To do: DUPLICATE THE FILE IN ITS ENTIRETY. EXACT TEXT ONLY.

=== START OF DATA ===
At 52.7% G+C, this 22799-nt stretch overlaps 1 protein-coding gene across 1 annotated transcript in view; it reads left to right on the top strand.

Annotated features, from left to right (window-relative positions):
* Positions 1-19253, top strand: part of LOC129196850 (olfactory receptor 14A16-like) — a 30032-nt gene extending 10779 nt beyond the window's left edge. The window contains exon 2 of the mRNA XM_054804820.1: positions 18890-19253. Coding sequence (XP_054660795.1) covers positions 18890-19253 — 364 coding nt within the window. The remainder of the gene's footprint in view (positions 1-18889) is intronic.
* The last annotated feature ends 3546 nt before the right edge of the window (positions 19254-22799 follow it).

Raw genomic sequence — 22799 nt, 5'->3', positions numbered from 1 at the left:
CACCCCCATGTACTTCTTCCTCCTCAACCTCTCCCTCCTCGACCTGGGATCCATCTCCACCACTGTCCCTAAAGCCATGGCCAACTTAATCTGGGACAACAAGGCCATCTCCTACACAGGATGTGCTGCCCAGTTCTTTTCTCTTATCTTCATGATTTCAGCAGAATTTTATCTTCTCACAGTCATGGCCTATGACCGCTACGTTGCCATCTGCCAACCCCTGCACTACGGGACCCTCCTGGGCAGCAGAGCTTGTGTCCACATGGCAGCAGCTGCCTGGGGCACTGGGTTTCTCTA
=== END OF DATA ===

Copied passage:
At 52.7% G+C, this 22799-nt stretch overlaps 1 protein-coding gene across 1 annotated transcript in view; it reads left to right on the top strand.

Annotated features, from left to right (window-relative positions):
* Positions 1-19253, top strand: part of LOC129196850 (olfactory receptor 14A16-like) — a 30032-nt gene extending 10779 nt beyond the window's left edge. The window contains exon 2 of the mRNA XM_054804820.1: positions 18890-19253. Coding sequence (XP_054660795.1) covers positions 18890-19253 — 364 coding nt within the window. The remainder of the gene's footprint in view (positions 1-18889) is intronic.
* The last annotated feature ends 3546 nt before the right edge of the window (positions 19254-22799 follow it).

Raw genomic sequence — 22799 nt, 5'->3', positions numbered from 1 at the left:
CACCCCCATGTACTTCTTCCTCCTCAACCTCTCCCTCCTCGACCTGGGATCCATCTCCACCACTGTCCCTAAAGCCATGGCCAACTTAATCTGGGACAACAAGGCCATCTCCTACACAGGATGTGCTGCCCAGTTCTTTTCTCTTATCTTCATGATTTCAGCAGAATTTTATCTTCTCACAGTCATGGCCTATGACCGCTACGTTGCCATCTGCCAACCCCTGCACTACGGGACCCTCCTGGGCAGCAGAGCTTGTGTCCACATGGCAGCAGCTGCCTGGGGCACTGGGTTTCTCTA